Peter M. Robinson

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Chairs of Excellence 2011

Peter M. Robinson
The London School of Economics and Political Science    UK

Peter M. Robinson received his PhD from the Australian National University, and holds an MSc, with distinction, from the London School of Economics. In 2000 he was awarded an Honorary Doctorate by Carlos III University of Madrid. Dr. Robinson is Tooke Professor of Economics and Statistics at the London School of Economics. He has also been Associate Professor at Harvard University and the University of British Columbia, professor at the University of Surrey, and Visiting Professor at UC Berkeley, Yale, and the Institute for Advanced Studies in Vienna. He is a Fellow of the British Academy, the Econometric Society, Institute of Mathematical Statistics, Institute of Mathematical Statistics and Centre for Microdata Methods and Practice and a member of the International Statistical Institute and the Royal Society for the encouragement of Arts, Manufactures and Commerce. Peter M. Robinson is Editor of the Journal of Econometrics and previously of the Econometric Theory and Econometrica. He’s currently Associate Editor of the Journal of Time Series Analysis, Annals of Statistics y Statistical Inference for Stochastic Processes. He’s been Associate Editor of The Review of Economics and Statistics, The American Statistician, Infor, Journal of Econometrics, Econometric Theory, Econometrica, Journal of the Royal Statistical Society, Series A, International Statistical Review, Econometric Reviews, Journal of Nonparametric Statistics, Statistica Sinica and Journal of the American Statistical Association.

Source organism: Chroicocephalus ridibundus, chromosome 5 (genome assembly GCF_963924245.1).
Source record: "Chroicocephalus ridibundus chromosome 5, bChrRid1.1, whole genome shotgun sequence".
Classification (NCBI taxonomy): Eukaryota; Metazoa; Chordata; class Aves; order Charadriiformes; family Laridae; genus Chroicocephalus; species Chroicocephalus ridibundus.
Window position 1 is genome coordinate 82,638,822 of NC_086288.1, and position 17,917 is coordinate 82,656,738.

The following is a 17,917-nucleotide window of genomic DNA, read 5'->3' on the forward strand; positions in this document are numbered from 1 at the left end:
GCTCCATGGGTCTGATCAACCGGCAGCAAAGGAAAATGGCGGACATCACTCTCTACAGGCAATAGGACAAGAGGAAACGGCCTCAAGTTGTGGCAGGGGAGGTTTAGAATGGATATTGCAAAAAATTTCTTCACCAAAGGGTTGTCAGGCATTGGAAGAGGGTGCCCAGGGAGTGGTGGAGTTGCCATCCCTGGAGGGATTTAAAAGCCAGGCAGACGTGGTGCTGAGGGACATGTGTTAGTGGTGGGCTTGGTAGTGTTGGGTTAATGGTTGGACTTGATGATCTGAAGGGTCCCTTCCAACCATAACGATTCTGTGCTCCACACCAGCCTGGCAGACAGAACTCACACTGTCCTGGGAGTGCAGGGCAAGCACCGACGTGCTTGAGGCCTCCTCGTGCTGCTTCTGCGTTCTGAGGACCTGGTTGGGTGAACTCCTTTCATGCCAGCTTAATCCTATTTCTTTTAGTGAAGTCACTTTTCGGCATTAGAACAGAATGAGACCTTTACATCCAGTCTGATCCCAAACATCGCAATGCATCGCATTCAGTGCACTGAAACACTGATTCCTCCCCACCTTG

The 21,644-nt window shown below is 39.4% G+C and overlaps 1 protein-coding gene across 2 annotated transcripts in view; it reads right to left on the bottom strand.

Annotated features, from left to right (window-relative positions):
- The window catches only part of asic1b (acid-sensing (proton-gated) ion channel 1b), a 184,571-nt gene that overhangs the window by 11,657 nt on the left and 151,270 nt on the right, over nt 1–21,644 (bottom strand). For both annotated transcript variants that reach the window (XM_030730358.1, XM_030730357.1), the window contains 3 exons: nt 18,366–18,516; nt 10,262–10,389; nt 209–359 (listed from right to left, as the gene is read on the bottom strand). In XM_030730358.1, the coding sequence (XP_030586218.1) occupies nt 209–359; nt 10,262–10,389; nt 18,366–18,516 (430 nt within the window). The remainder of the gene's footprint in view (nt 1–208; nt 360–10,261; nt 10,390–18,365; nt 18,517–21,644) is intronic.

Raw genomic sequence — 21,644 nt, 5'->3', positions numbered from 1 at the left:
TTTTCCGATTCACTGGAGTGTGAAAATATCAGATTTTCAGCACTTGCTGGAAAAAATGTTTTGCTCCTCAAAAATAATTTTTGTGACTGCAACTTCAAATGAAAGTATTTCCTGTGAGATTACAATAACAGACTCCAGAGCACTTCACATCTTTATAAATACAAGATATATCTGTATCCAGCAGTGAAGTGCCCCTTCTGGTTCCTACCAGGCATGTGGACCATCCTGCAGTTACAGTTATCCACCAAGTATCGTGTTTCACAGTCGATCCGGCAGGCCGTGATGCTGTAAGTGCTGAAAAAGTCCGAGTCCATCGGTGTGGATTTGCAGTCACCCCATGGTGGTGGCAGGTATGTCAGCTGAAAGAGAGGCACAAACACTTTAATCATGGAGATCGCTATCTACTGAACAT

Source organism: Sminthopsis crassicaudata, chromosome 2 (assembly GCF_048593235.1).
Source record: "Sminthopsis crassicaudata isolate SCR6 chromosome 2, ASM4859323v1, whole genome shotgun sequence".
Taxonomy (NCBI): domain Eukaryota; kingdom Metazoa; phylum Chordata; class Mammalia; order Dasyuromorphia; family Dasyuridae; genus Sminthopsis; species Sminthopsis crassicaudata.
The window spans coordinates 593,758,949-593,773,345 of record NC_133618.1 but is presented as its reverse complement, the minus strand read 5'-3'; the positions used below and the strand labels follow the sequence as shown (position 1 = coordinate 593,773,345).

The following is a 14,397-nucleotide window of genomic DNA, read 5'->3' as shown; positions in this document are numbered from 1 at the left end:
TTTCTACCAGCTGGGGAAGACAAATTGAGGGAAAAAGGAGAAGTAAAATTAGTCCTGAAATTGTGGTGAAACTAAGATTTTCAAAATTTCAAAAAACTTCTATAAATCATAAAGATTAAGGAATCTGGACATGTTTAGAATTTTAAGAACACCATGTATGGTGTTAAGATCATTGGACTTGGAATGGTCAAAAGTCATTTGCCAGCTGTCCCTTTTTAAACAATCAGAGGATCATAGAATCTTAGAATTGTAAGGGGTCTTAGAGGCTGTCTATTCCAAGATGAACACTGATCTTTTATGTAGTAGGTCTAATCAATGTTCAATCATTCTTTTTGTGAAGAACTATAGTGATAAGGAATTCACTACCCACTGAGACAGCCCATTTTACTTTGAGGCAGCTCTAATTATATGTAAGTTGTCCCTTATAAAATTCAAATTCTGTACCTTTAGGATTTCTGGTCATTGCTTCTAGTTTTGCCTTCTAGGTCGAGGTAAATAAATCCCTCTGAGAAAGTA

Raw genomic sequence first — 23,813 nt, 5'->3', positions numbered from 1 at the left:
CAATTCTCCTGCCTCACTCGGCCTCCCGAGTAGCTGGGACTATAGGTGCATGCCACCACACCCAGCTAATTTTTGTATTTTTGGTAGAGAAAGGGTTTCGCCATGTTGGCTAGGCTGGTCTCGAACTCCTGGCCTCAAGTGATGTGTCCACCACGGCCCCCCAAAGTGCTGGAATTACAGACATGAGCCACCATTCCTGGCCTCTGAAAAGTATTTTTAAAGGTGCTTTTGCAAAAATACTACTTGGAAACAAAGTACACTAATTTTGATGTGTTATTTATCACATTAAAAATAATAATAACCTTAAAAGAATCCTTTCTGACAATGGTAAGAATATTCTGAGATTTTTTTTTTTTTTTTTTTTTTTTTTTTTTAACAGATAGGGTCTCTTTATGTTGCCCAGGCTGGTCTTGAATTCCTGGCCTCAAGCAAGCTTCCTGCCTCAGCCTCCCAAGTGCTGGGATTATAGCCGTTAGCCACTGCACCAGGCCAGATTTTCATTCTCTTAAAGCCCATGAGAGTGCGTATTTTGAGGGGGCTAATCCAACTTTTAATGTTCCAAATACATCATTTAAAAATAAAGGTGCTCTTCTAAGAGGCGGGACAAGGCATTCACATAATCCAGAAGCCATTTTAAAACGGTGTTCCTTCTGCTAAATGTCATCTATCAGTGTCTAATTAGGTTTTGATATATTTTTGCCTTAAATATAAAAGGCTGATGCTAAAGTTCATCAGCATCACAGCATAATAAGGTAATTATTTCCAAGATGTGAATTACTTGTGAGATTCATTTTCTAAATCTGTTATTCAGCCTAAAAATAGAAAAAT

RESEARCH STAY AT UC3M: ECONOMICS DEPARTMENT

PROJECT: The project will develop methods and theory relating to cross-sectional dependence in econometric data, specifically data that are observed as a cross-section or panel, with particular focus on situations where the number of cross-sectional units is large. The following specific topics will be considered: inference in the presence of strong cross-sectional dependence; hypothesis testing for cross-sectional dependence; cross-sectional dependence in mixed-rate problems; inference with regularized cross-sectional data; nonparametric trends with cross-sectional dependence; stochastic trends with cross-sectional dependence. In each case, new methods of estimation and/or hypothesis testing will be developed, and rigorous theoretical justification established, in the form of large-sample statistical theory. In addition, finite-sample properties will be examined by means of Monte Carlo simulations.

Stay Period: JAN 13 - MAR 13

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